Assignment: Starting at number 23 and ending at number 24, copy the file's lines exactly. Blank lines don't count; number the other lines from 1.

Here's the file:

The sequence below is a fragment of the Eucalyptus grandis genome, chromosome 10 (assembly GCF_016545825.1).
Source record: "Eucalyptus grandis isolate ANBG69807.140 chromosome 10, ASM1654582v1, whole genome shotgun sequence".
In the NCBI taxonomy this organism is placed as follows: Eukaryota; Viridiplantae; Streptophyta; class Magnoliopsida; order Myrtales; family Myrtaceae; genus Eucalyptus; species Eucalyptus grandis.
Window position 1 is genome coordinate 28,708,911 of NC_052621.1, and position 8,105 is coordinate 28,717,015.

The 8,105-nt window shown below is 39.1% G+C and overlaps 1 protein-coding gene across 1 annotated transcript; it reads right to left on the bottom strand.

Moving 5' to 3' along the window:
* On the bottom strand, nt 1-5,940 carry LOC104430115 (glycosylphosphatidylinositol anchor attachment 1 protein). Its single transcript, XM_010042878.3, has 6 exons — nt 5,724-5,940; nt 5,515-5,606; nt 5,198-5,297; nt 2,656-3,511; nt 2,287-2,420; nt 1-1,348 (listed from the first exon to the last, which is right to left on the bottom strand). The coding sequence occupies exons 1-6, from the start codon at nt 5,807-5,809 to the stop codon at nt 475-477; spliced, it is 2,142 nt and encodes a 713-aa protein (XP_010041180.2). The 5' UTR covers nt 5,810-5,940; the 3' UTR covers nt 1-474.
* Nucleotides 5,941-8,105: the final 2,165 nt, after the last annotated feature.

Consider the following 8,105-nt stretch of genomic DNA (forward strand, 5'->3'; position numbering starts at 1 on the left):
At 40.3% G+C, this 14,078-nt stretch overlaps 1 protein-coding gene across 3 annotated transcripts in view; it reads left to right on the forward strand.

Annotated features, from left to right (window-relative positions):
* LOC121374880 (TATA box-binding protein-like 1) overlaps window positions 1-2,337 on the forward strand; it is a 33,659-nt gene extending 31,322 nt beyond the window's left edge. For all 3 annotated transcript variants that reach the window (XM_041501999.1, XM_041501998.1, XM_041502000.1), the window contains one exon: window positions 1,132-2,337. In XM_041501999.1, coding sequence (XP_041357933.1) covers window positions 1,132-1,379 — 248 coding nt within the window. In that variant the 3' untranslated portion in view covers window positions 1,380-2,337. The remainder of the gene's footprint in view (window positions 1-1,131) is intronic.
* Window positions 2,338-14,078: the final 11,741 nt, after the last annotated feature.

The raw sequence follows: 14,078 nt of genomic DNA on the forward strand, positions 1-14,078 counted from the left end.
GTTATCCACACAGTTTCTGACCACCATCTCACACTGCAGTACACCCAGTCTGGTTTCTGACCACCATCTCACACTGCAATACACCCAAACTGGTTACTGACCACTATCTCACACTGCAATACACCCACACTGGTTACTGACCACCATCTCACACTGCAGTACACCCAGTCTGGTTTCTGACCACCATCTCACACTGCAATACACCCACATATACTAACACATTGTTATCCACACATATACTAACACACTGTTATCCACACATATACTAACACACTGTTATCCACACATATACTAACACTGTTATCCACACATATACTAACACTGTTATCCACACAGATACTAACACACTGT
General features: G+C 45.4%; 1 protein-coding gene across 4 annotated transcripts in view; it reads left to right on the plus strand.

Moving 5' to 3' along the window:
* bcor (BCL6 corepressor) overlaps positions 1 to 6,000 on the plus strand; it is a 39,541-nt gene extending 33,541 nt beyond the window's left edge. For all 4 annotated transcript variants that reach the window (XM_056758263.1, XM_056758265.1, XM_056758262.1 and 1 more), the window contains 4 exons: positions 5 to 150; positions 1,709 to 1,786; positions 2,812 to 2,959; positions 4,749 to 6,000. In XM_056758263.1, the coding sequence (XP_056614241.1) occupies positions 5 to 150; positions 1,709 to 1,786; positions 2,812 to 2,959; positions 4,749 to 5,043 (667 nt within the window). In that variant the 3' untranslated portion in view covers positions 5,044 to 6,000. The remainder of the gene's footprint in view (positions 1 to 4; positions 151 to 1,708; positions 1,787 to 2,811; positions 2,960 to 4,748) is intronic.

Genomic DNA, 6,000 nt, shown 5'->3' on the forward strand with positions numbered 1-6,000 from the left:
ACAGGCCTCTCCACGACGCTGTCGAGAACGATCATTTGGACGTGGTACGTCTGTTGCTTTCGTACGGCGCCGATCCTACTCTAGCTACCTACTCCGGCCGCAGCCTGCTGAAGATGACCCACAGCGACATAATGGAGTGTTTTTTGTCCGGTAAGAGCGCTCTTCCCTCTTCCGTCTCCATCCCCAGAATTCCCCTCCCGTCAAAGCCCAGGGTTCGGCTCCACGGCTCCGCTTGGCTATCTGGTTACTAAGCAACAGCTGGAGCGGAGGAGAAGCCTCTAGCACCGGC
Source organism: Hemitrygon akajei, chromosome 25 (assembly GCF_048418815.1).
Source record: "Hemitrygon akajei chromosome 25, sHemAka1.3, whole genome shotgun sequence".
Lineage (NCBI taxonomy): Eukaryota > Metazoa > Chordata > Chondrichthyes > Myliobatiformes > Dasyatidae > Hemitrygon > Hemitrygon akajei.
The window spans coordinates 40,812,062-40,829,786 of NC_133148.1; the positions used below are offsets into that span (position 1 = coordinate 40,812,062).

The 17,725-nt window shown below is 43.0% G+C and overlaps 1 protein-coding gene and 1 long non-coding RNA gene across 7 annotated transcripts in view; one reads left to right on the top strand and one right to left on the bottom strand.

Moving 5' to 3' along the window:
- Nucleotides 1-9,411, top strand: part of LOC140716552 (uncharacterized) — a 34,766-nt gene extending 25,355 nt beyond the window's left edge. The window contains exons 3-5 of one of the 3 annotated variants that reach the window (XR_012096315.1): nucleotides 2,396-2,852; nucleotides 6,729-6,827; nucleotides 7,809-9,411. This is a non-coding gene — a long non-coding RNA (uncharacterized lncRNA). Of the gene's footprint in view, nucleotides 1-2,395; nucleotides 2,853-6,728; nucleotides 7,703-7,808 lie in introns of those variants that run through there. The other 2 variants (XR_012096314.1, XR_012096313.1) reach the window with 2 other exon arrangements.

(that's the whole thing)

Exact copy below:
Lineage (NCBI taxonomy): Eukaryota > Metazoa > Chordata > Chondrichthyes > Myliobatiformes > Dasyatidae > Hemitrygon > Hemitrygon akajei.
The window spans coordinates 40,812,062-40,829,786 of NC_133148.1; the positions used below are offsets into that span (position 1 = coordinate 40,812,062).